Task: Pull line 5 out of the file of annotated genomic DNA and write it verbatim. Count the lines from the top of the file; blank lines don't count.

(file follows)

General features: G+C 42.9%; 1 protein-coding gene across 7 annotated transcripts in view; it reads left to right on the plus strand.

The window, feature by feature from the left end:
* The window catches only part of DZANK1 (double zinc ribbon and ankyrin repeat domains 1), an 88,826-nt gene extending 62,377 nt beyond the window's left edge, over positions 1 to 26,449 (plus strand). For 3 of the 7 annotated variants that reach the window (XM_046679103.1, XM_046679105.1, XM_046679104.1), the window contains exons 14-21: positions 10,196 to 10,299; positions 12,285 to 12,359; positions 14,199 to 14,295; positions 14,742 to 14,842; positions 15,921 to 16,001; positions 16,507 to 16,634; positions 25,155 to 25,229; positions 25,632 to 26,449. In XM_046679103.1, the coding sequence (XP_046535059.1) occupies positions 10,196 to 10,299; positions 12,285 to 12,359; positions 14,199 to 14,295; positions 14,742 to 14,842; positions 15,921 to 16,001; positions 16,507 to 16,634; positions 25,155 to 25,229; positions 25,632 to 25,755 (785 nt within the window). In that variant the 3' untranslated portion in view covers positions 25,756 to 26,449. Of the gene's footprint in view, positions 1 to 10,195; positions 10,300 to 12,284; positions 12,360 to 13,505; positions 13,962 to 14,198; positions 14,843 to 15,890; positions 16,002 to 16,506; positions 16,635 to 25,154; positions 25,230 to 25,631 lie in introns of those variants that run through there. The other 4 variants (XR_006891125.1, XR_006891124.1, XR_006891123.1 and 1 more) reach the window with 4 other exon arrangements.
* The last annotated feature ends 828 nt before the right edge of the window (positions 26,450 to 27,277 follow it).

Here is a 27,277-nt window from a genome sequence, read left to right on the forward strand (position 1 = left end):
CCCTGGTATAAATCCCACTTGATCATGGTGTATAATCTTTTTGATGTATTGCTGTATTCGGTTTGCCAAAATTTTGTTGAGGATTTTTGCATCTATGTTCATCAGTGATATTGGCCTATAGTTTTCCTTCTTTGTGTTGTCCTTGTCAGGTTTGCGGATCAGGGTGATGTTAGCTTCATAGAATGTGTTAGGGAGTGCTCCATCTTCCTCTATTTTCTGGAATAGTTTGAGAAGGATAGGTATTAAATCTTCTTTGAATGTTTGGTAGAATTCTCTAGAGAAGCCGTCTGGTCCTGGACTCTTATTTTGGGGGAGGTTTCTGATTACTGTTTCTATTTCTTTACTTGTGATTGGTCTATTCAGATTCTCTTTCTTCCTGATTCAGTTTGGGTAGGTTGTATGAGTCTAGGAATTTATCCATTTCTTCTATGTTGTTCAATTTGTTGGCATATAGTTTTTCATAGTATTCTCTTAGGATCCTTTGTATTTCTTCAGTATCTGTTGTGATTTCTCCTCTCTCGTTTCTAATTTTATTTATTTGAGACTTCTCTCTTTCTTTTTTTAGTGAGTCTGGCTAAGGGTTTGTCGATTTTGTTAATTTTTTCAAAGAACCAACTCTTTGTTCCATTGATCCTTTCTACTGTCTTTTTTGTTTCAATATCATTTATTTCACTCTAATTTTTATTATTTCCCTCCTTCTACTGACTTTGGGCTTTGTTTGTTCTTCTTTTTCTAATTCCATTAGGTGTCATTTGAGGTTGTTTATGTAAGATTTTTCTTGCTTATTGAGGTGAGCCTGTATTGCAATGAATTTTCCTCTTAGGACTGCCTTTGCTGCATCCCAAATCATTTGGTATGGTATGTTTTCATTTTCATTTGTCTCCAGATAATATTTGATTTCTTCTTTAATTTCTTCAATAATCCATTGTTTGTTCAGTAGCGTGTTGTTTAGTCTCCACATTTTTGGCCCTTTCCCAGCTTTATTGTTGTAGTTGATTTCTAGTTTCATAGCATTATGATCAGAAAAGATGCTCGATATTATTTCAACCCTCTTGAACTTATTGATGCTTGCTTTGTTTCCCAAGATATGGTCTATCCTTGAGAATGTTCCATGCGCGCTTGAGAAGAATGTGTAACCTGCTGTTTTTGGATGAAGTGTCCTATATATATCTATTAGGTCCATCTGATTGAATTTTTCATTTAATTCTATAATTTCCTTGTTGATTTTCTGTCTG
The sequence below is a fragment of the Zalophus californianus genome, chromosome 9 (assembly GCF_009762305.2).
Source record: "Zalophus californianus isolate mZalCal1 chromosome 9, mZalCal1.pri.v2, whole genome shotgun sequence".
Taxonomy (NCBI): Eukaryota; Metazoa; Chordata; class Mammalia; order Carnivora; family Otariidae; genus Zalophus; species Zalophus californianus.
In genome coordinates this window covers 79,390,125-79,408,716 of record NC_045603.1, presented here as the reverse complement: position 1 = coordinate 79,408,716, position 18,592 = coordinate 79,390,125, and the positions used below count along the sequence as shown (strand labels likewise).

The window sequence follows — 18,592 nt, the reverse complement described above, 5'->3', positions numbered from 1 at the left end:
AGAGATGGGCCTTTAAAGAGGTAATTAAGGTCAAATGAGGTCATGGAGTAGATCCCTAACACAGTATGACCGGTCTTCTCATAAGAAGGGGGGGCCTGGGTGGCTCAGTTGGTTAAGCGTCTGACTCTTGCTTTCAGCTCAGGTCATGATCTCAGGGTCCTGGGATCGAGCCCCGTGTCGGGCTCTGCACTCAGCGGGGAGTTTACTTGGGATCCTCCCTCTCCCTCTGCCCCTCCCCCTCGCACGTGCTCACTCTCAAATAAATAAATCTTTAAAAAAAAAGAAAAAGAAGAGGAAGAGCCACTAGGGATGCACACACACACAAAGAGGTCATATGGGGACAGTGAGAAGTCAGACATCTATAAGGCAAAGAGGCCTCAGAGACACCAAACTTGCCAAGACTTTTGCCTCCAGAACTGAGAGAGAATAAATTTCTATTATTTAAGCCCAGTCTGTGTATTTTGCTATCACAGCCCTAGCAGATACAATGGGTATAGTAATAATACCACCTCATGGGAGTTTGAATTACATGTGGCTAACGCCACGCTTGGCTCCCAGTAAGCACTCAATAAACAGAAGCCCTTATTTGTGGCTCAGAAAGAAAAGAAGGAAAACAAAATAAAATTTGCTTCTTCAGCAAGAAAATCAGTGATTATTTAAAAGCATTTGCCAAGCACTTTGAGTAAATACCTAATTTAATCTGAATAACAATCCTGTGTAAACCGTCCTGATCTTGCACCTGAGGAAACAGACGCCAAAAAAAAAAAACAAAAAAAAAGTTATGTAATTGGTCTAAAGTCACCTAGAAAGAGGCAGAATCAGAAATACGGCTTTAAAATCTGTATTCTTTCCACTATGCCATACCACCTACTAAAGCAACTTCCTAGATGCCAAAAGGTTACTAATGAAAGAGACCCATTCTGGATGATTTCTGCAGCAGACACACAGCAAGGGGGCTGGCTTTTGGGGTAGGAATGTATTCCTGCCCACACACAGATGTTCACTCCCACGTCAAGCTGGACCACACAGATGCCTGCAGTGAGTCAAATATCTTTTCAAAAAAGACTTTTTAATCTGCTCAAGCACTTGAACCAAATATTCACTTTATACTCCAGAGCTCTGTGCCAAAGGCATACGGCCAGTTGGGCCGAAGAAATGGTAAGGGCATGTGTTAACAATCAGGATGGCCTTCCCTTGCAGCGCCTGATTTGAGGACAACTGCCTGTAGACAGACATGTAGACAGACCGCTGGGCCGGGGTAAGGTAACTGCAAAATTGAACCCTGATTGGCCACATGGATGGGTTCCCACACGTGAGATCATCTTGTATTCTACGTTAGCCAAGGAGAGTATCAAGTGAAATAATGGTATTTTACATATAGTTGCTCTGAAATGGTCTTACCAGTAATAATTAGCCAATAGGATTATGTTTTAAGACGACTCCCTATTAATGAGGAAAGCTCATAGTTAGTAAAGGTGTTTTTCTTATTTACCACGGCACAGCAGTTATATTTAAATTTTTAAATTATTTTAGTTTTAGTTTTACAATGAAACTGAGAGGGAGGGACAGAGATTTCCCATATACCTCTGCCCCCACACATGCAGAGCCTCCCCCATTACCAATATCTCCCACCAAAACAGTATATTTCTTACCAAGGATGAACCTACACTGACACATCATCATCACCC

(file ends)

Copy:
Here is a 27,277-nt window from a genome sequence, read left to right on the forward strand (position 1 = left end):